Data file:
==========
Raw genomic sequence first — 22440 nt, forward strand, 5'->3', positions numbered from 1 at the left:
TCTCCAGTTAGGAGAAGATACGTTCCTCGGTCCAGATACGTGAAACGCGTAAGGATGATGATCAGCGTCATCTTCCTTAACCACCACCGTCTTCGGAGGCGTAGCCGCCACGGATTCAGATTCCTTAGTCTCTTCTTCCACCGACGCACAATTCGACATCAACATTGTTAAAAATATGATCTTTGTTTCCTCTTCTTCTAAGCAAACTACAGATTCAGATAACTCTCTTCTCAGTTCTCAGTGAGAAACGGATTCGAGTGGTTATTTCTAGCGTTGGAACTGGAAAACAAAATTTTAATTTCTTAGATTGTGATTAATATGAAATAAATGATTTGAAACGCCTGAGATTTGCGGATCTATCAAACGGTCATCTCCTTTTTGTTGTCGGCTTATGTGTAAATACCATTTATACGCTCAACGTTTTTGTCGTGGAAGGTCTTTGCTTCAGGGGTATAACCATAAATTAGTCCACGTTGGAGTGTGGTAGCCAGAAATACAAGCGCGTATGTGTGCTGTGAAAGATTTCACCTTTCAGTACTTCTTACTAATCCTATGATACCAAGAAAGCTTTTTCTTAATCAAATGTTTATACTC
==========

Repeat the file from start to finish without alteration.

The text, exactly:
Raw genomic sequence first — 22440 nt, forward strand, 5'->3', positions numbered from 1 at the left:
TCTCCAGTTAGGAGAAGATACGTTCCTCGGTCCAGATACGTGAAACGCGTAAGGATGATGATCAGCGTCATCTTCCTTAACCACCACCGTCTTCGGAGGCGTAGCCGCCACGGATTCAGATTCCTTAGTCTCTTCTTCCACCGACGCACAATTCGACATCAACATTGTTAAAAATATGATCTTTGTTTCCTCTTCTTCTAAGCAAACTACAGATTCAGATAACTCTCTTCTCAGTTCTCAGTGAGAAACGGATTCGAGTGGTTATTTCTAGCGTTGGAACTGGAAAACAAAATTTTAATTTCTTAGATTGTGATTAATATGAAATAAATGATTTGAAACGCCTGAGATTTGCGGATCTATCAAACGGTCATCTCCTTTTTGTTGTCGGCTTATGTGTAAATACCATTTATACGCTCAACGTTTTTGTCGTGGAAGGTCTTTGCTTCAGGGGTATAACCATAAATTAGTCCACGTTGGAGTGTGGTAGCCAGAAATACAAGCGCGTATGTGTGCTGTGAAAGATTTCACCTTTCAGTACTTCTTACTAATCCTATGATACCAAGAAAGCTTTTTCTTAATCAAATGTTTATACTC